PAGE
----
Living in Europe, I am reminded so much of how despite claims of liberalism, these countries are quite religiously intolerant in that they don't really work to learn about other faiths or integrate very much, i.e. the white Danes hang with the white Danes, the Muslims hang with the Muslims, the people of Asia hang with the people of Asia; and those in the minority don't feel a part of Denmark. Its a sense of us vs. them syndrome.

Unlike what I feel in America, where everyone is an American, regardless of religion and where we work so hard to honor all religious traditions (i.e. wishing Eid Murbarak on the television). Perhaps because everyone in America is an immigrant from somewhere, there is a group mentality, similar to what I see here in the Exchange program, were we all bond together no matter which part of the world we are from, because of this shared experience of being foreigners in a foreign land. Maybe its Pollyanna-ish but I think of us Americans as saying, "yes we are different but we are all in this [life] together."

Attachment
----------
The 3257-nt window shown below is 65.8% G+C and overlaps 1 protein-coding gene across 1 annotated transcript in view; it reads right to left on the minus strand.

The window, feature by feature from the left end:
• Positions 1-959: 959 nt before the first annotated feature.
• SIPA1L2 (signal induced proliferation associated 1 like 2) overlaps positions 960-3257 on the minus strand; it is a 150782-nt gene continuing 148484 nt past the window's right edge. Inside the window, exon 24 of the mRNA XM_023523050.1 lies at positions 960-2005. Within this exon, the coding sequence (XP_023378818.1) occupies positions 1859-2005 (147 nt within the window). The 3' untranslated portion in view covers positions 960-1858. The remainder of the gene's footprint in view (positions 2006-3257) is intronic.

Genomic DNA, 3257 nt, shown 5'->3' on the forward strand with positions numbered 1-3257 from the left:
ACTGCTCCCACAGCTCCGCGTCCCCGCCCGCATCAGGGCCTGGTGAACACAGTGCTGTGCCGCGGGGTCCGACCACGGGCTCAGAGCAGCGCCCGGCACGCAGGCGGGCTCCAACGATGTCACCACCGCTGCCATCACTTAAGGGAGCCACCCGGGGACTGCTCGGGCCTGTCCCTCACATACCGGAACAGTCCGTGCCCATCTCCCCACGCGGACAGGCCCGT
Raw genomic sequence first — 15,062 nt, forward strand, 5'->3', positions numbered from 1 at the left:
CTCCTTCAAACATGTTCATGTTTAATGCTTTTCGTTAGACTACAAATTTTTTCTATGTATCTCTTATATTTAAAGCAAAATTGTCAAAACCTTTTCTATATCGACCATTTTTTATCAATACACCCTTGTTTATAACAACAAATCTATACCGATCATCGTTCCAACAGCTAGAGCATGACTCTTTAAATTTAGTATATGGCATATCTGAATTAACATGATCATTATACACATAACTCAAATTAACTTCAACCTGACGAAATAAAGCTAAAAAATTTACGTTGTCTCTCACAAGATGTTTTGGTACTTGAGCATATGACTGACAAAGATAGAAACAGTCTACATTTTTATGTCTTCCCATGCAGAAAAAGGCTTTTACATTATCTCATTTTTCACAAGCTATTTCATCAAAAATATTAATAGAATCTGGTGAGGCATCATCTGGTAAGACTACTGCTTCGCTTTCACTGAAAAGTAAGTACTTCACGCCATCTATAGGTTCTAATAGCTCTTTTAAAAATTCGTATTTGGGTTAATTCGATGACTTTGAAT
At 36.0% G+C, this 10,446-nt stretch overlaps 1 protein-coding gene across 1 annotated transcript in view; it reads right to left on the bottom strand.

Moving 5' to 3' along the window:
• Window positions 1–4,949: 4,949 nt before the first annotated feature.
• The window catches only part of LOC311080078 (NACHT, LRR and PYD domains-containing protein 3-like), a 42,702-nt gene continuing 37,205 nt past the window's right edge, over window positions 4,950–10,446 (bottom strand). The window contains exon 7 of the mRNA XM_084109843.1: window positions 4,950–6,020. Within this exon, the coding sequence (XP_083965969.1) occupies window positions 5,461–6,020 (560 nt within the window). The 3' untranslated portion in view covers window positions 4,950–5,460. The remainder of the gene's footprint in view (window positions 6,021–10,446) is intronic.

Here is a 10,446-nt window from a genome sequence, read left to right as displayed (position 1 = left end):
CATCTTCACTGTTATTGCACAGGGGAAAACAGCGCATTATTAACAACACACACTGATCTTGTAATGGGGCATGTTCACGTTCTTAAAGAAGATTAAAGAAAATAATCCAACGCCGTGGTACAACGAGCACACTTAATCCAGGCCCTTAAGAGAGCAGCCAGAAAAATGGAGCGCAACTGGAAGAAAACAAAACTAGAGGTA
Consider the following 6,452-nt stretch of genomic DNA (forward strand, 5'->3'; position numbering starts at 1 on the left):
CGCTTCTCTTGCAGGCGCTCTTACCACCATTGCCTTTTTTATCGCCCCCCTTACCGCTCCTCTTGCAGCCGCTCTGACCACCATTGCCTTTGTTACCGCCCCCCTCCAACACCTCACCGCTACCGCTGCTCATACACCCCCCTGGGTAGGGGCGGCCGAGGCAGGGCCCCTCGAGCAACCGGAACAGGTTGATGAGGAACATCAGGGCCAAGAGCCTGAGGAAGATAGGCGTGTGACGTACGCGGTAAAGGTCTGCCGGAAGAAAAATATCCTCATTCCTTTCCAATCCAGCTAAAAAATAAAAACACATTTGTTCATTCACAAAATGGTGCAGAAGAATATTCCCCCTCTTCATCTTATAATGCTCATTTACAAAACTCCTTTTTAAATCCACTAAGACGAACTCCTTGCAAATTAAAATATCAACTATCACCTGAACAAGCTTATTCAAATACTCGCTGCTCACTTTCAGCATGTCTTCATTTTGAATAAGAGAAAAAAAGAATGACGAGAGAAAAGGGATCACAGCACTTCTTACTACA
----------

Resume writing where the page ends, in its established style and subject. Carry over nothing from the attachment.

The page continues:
What I mean to say and am doing so poorly, is that unlike in America where people would leave the church and I don't think they would go and desecrate the Jewish temple down the street, I DO think they might do that still in Europe.


Anonymous Anonymous said...

That's interesting to hear - I think it's easy to get caught up in everythng wrong with America and forget that other Western countries have their areas of intolerance and hatred too.

10:08 PM  
Blogger Molly Malone said...